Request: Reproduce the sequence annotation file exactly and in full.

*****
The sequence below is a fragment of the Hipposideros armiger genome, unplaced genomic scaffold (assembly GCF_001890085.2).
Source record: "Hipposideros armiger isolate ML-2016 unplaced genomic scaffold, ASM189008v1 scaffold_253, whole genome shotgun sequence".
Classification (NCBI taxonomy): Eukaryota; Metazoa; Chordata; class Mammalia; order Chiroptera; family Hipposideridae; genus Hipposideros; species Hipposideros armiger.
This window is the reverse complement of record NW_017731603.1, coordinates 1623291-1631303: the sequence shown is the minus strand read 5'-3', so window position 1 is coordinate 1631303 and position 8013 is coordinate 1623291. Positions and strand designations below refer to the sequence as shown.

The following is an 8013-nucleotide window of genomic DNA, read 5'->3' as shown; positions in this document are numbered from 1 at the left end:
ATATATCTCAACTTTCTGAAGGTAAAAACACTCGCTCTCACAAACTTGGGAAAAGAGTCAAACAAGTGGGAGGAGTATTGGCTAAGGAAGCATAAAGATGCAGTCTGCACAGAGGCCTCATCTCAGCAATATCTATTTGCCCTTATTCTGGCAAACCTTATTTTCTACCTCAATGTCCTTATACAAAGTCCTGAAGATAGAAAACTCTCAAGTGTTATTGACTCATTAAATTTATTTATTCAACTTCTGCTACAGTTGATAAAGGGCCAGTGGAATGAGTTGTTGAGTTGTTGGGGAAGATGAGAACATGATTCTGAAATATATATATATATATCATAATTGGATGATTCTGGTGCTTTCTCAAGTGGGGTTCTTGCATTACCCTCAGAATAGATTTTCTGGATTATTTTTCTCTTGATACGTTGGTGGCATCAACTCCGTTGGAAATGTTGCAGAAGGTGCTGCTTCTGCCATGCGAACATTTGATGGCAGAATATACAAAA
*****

The sequence below is a fragment of the Hipposideros armiger genome, unplaced genomic scaffold (assembly GCF_001890085.2).
Source record: "Hipposideros armiger isolate ML-2016 unplaced genomic scaffold, ASM189008v1 scaffold_253, whole genome shotgun sequence".
Classification (NCBI taxonomy): Eukaryota; Metazoa; Chordata; class Mammalia; order Chiroptera; family Hipposideridae; genus Hipposideros; species Hipposideros armiger.
This window is the reverse complement of record NW_017731603.1, coordinates 1623291-1631303: the sequence shown is the minus strand read 5'-3', so window position 1 is coordinate 1631303 and position 8013 is coordinate 1623291. Positions and strand designations below refer to the sequence as shown.

The following is an 8013-nucleotide window of genomic DNA, read 5'->3' as shown; positions in this document are numbered from 1 at the left end:
ATATATCTCAACTTTCTGAAGGTAAAAACACTCGCTCTCACAAACTTGGGAAAAGAGTCAAACAAGTGGGAGGAGTATTGGCTAAGGAAGCATAAAGATGCAGTCTGCACAGAGGCCTCATCTCAGCAATATCTATTTGCCCTTATTCTGGCAAACCTTATTTTCTACCTCAATGTCCTTATACAAAGTCCTGAAGATAGAAAACTCTCAAGTGTTATTGACTCATTAAATTTATTTATTCAACTTCTGCTACAGTTGATAAAGGGCCAGTGGAATGAGTTGTTGAGTTGTTGGGGAAGATGAGAACATGATTCTGAAATATATATATATATATCATAATTGGATGATTCTGGTGCTTTCTCAAGTGGGGTTCTTGCATTACCCTCAGAATAGATTTTCTGGATTATTTTTCTCTTGATACGTTGGTGGCATCAACTCCGTTGGAAATGTTGCAGAAGGTGCTGCTTCTGCCATGCGAACATTTGATGGCAGAATATACAAAA